Multiplex and uniplex PCR were applied to identify specific cause of TB in cattle and human. A pair of PCR protocol was standardized and a uniplex PCR protocol was designed to detect and differentiate TB in cattle and human due to M. bovis and M. tuberculosis . To identify TB in living cattle, aspiration biopsy (N=23) from the enlarged superficial lymphnodes were collected and used in DNA extraction and PCR amplification. Out of 23 tuberculin test positive cattle, only 07 aspiration biopsies showed the presence of TB due to M. bovis and one showed M. tuberculosis . Multiplex and uniplex PCR were, therefore, used with the extracted genomic DNA from the lungs of Tuberculin test positive cattle and human samples and identify 16srRNA, MPB83/ MPT83 and H37RvHP genes of bovine and human TB. The mPCR found to amplify fragment of 16srRNA gene in cattle and human; a total of 11 cattle (Figure 2) and 11 humans (Figure 3) samples were further tested in uPCR to identify their specific etiology. All of the extracted DNA from lungs tissues of tuberculin test positive cattle in mPCR found to generate 1030bp amplicon (Figure 2a) and were specific for the genus Mycobacterium. Short fragment of 16srRNA gene (180bp) was also generated in two cases positive to avian PPD and specific for infectivity due to M. paratuberculosis . The uPCR targeting MPB83/MPT83 gene, 600bp amplicons were generated in all 11 cattle and suggestive for infection with M. bovis (Figure 3b). Wiker [35] reported the term ‘MPB’ to a protein (major basic protein) derived from M. bovis and hence the term ‘MPT’ while the protein is derived from M. tuberculosis . The MPB83 is highly expressed in M. bovis but this study showed that the gene MPT83 is also expressed in M. tuberculosis . Out of 11 human sample tested in PCR targeting MPT83 gene, 09 appeared to amplify 600bp fragment (Figure 3a). Detection of the fragment of MPB83/MPT83 gene in PCR appeared as a nonspecific technology to detect specific cause of TB in cattle and humans due to M. bovis
Figure 2: Detection and differentiation of the causal agents of TB in cattle using multiplex and uniplex PCR. Lane L is for 100bp ladder, P is for positive control, N is for negative control and lanes a to k containing test samples. Fragments of 16srRNA gene specific to the genus mycobacterium (1030bp) were generated in all of the tuberculin test positive cattle (a). The tuberculin test positive cattle (b) also generated 600bp amplicon suggestive to infection with M. bovis . PCR amplification targeting fragment of H37RV Rv3479HP gene of M. tuberculosis showed generation of 667bp amplicon in two (lane f and k) cases (c). Nine cattle were infected with M. bovis ; two of them were co-infected with M. bovis and M. avium subsp. var paratuberculosis. Two cattle were infected with M. tuberculosis.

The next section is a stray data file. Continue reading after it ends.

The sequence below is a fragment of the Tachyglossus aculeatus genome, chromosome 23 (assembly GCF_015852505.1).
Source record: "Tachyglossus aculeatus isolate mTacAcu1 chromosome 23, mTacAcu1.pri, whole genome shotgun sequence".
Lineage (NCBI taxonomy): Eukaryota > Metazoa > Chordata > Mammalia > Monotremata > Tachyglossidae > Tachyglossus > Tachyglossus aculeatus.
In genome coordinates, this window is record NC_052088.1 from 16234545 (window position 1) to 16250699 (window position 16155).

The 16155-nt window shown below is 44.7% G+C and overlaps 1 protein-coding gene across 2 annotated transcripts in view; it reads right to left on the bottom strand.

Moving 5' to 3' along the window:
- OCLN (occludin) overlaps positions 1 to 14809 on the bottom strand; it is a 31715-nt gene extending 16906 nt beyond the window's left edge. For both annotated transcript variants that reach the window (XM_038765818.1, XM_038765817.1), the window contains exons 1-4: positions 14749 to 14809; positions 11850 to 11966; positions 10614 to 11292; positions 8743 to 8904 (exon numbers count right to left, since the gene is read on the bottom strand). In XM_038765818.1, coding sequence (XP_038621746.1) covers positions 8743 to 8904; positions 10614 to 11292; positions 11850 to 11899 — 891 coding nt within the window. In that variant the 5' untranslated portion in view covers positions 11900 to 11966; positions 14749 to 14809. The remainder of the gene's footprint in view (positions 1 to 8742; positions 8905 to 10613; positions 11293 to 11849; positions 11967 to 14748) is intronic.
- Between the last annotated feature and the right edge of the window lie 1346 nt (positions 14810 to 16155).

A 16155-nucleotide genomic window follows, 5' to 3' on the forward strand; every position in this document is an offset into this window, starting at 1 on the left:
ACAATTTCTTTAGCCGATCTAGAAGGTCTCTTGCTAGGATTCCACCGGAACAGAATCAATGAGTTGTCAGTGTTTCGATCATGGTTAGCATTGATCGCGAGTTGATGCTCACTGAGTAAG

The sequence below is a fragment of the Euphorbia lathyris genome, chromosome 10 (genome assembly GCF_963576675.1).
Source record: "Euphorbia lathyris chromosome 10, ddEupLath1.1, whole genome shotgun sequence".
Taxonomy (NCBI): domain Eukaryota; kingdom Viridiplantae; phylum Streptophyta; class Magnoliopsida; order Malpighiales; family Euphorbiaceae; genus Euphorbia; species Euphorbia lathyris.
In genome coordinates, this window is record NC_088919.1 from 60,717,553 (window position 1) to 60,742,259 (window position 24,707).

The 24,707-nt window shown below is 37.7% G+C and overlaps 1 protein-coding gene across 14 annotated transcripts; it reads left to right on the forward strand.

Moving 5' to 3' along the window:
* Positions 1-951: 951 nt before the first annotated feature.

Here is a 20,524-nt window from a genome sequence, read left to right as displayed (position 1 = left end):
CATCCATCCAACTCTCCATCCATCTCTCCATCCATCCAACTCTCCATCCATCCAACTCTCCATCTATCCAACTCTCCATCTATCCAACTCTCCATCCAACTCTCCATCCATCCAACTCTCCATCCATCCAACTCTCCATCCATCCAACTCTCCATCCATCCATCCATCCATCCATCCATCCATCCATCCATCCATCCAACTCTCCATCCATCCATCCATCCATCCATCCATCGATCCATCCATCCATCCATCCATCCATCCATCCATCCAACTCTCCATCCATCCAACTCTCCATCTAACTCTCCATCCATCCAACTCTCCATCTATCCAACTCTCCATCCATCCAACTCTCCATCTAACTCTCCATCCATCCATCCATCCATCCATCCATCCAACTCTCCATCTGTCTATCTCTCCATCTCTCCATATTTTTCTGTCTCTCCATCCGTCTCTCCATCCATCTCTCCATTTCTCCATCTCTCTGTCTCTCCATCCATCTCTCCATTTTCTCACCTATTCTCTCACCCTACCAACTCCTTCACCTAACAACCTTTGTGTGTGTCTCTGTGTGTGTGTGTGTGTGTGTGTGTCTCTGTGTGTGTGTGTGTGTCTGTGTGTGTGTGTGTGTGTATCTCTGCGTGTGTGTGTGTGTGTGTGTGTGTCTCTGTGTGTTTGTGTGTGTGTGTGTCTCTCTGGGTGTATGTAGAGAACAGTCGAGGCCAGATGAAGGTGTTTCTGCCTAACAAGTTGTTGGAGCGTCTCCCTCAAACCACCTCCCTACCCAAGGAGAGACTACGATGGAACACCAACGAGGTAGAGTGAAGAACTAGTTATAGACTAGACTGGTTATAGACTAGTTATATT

Figure 3: PCR detection and differentiation of the causal agent of TB in human. The lane M is for 100bp ladder, PC is for positive control, NC is for negative control and lane 1 to 11 represent tests samples. Out of 11 sample tested in PCR, 600bp amplicon suggestive for infectivity due to M. bovis was generated in nine cases and 667bp amplicon specific for infectivity due to M. tuberculosis was generated in seven cases.
To identify specific cause of TB in cattle and human due to M. tuberculosis , H37Rv Rv3479HP gene specific PCR was designed with the extracted DNA from 11 cattle and 11 humans. Results of uPCR showed that two cattle (Figure 2c, lane f and k) were infected with M. tuberculosis (667bp amplicon). Out of 11 human samples tested in PCR, seven samples appeared to amplify 667bp fragments (Figure 3b) and were infected with M. tuberculosis . The uPCR primers designed in this study targeting 667bp fragment of H37Rv Rv3479HP gene is specific for M. tuberculosis as the reverse primer was designed from the region of the gene where there was base deletion region in M. bovis . Results of mPCR also showed that nine cattle were infected with M. bovis of which two (Figure 2a, lane e and h) were co-infected with M. paratuberculosis. Co-infectivity in human with this bacterium was not detected in this study. M. tuberculosis, M. bovis and M. paratuberculosis are extremely zoonotic pathogens. It needs to test all of the dairy cattle in the farms by using tuberculin test twice in a year and eliminate the test reactor at early onset to reduce zoonotic threat. The farmers working in infected premises also need to sit for regular testing by tuberculin and PCR technologies. The genomic DNA from the test reactors cattle and human in infested premises can be used in PCR to detect specific causes of TB and understand the distribution of M. bovis, M. tuberculosis and M. paratuberculosis. The PCR amplicons need to test further by sequencing and phylogenetic analysis to know their phylogenetic position, transmission cycle and degree of mutation.
Nucleotide sequencing and phylogenetic analysis